Meredith and Knox and many other temporary residents would have dropped to the fact that they are an excellent shortcut. A very compelling route to take.

So. The secret steps! Hiding in plain sight!


House Area: Piazza Grimana Down To The Tee Junction

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Walled City North: Third Way Down To Meredith’s House

Again, we are looking north toward the girls’ house from the Corso Vanucci - looking slightly uphill, in fact, for this is the highest area of all in the Walled City.

Seemingly deserted, here in the first shot, but at night the area lights up as there are quite a few pizzeria restaurants up there. From the Via Del Sol - actually, from the Via Delle Prome, which it becomes - a VERY long stretch of stairs heads down. They wind around, in s-curve fashion, and at bottom they connect up with the street and the steps in the previous two posts.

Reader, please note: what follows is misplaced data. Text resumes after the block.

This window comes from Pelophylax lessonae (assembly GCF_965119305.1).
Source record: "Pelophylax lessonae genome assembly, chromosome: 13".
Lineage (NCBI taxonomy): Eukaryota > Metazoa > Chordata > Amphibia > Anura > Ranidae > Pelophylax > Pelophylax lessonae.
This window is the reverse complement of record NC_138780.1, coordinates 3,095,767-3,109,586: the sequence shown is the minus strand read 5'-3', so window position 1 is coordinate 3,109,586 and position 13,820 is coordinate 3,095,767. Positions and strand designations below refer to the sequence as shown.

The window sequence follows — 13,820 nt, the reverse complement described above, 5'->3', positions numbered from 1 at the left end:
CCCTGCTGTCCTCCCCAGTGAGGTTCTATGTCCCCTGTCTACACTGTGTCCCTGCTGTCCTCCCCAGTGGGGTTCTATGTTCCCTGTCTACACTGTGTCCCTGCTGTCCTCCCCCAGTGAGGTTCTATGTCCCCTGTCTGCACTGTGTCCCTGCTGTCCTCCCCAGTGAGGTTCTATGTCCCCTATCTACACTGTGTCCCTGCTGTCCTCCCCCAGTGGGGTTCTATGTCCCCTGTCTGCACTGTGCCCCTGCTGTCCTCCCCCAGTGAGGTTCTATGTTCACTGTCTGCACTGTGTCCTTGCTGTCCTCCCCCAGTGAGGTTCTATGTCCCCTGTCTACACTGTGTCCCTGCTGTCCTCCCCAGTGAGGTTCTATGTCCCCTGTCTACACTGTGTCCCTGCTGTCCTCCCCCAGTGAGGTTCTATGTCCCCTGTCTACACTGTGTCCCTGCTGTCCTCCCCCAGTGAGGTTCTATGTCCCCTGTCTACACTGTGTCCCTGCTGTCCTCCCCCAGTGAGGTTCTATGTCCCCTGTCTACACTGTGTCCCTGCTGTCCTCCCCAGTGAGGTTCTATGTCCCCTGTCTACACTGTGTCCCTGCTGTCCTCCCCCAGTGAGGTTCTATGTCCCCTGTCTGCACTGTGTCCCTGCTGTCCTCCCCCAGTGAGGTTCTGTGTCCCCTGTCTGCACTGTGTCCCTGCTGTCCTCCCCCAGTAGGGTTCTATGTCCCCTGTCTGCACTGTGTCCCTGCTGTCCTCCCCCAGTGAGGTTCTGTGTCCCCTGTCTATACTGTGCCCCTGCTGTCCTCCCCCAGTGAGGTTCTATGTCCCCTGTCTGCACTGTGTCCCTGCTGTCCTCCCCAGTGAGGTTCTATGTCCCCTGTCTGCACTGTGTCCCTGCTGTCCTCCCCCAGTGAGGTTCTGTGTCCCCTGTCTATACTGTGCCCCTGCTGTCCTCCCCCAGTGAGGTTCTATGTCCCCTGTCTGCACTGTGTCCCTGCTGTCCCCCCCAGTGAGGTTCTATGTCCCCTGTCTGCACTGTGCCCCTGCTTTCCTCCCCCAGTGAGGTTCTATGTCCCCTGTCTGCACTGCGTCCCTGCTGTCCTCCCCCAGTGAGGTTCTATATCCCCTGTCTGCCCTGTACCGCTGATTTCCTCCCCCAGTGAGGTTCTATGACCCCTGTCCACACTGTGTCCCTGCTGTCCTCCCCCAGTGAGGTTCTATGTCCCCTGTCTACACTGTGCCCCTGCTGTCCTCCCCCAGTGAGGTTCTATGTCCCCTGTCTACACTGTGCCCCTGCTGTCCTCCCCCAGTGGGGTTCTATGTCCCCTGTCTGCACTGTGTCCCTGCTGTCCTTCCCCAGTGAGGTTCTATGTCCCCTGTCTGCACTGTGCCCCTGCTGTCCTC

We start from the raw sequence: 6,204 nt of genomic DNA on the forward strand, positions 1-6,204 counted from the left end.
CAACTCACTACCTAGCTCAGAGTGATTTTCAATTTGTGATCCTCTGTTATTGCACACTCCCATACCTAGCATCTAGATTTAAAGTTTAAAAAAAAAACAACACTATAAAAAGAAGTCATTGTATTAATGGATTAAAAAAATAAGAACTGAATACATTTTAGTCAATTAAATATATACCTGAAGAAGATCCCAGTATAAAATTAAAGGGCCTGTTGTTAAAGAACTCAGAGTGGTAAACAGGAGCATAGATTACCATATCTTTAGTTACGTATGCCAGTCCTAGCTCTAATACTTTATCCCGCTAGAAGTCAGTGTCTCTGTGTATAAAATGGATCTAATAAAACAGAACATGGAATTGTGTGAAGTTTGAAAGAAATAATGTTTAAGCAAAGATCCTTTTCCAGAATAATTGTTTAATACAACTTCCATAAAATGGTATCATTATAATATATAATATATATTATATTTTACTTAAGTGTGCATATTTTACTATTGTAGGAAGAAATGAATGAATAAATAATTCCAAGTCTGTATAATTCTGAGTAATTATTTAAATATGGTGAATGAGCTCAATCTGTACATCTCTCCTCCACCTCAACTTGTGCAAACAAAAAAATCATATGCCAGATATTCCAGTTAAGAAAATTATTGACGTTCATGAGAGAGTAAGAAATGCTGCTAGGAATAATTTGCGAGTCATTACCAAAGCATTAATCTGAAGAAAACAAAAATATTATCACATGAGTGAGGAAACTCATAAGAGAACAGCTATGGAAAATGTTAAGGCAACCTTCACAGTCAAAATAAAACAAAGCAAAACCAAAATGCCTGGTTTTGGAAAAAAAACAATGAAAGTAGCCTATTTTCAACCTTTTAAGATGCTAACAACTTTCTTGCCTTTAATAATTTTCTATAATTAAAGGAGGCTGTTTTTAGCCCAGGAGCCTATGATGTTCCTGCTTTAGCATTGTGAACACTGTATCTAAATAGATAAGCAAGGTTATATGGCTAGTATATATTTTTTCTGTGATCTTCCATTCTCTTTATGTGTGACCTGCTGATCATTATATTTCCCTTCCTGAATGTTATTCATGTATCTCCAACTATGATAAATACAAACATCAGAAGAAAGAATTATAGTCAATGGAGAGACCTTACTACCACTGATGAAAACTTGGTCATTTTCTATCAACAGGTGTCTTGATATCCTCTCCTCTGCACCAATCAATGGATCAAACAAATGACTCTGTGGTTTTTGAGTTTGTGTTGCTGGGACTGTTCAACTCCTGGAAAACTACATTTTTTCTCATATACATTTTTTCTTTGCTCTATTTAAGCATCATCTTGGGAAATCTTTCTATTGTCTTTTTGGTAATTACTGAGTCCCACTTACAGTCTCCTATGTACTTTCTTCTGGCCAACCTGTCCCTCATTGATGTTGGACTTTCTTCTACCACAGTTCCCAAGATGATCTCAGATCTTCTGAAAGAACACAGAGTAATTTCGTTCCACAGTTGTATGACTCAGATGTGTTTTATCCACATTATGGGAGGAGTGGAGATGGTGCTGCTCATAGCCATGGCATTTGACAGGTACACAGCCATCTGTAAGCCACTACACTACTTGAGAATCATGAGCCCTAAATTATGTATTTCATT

A very tough climb up, from the girls’ house. But a very nice walk down and, day or night, with a TERRIFIC view.

The shot above was first posted with this explanation:

In late July, Perugia was relatively quiet. But summer courses continued, and students were still in town.

Nationalities? Many Italians of course. But many others too. Especially American, British, and Chinese.

A clear majority of them at the time were women.

One of the exercises became how to take photographs without including a 20-year-old in almost every shot.

This shot is an exception. The girl was reading under a street light at sunset - and she never ever looked up.

Safe and relaxed there.

Perhaps 300 feet down, and 300 yards to the right, almost in the shot, is the former home of Meredith Kercher.


Shots Of The Winding Roads Up - And Up